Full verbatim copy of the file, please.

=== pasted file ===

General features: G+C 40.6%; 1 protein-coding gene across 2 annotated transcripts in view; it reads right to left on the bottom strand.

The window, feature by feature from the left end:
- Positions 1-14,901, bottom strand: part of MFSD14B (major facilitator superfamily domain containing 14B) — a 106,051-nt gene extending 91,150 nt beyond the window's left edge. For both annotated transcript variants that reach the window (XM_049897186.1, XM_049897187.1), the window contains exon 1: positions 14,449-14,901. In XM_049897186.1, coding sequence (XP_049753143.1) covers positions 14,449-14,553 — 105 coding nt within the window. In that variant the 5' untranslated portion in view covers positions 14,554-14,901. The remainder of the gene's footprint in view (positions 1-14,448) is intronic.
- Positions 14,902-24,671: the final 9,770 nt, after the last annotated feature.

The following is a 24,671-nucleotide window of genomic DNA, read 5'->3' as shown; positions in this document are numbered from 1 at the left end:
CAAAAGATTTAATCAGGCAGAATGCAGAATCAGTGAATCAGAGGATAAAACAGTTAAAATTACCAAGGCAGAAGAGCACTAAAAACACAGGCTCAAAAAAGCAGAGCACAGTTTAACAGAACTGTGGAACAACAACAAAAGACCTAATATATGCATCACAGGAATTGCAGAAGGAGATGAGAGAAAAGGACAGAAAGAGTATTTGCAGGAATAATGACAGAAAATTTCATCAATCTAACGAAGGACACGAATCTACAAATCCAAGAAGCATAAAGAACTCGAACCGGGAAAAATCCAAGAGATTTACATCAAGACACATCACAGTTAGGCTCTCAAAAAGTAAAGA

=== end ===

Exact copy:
General features: G+C 40.6%; 1 protein-coding gene across 2 annotated transcripts in view; it reads right to left on the bottom strand.

The window, feature by feature from the left end:
- Positions 1-14,901, bottom strand: part of MFSD14B (major facilitator superfamily domain containing 14B) — a 106,051-nt gene extending 91,150 nt beyond the window's left edge. For both annotated transcript variants that reach the window (XM_049897186.1, XM_049897187.1), the window contains exon 1: positions 14,449-14,901. In XM_049897186.1, coding sequence (XP_049753143.1) covers positions 14,449-14,553 — 105 coding nt within the window. In that variant the 5' untranslated portion in view covers positions 14,554-14,901. The remainder of the gene's footprint in view (positions 1-14,448) is intronic.
- Positions 14,902-24,671: the final 9,770 nt, after the last annotated feature.

The following is a 24,671-nucleotide window of genomic DNA, read 5'->3' as shown; positions in this document are numbered from 1 at the left end:
CAAAAGATTTAATCAGGCAGAATGCAGAATCAGTGAATCAGAGGATAAAACAGTTAAAATTACCAAGGCAGAAGAGCACTAAAAACACAGGCTCAAAAAAGCAGAGCACAGTTTAACAGAACTGTGGAACAACAACAAAAGACCTAATATATGCATCACAGGAATTGCAGAAGGAGATGAGAGAAAAGGACAGAAAGAGTATTTGCAGGAATAATGACAGAAAATTTCATCAATCTAACGAAGGACACGAATCTACAAATCCAAGAAGCATAAAGAACTCGAACCGGGAAAAATCCAAGAGATTTACATCAAGACACATCACAGTTAGGCTCTCAAAAAGTAAAGA